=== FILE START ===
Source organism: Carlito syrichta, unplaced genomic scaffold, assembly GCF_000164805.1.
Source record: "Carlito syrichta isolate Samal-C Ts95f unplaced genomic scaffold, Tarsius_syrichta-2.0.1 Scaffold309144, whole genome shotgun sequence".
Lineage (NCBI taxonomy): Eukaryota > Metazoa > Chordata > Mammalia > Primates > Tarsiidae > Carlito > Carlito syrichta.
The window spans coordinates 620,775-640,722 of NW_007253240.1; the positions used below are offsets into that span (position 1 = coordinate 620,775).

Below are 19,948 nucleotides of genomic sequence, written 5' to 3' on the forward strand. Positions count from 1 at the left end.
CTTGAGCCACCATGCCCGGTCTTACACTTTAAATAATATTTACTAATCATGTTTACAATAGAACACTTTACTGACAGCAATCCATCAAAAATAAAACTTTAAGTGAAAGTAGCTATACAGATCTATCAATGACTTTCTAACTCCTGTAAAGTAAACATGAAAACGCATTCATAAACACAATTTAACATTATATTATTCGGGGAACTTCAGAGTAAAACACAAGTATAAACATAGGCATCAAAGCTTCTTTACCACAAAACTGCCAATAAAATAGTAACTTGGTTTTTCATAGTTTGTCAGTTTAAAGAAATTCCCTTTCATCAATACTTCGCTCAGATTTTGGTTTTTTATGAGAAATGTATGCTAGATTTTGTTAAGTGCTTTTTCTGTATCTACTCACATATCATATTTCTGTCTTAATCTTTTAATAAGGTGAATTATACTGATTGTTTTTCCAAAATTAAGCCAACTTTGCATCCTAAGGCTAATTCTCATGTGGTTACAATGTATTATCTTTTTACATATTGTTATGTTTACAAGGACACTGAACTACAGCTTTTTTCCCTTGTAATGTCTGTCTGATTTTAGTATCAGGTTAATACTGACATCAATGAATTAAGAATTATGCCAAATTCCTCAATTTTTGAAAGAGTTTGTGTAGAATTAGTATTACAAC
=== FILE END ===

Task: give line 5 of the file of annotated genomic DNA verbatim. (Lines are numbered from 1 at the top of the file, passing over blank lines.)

Below are 19,948 nucleotides of genomic sequence, written 5' to 3' on the forward strand. Positions count from 1 at the left end.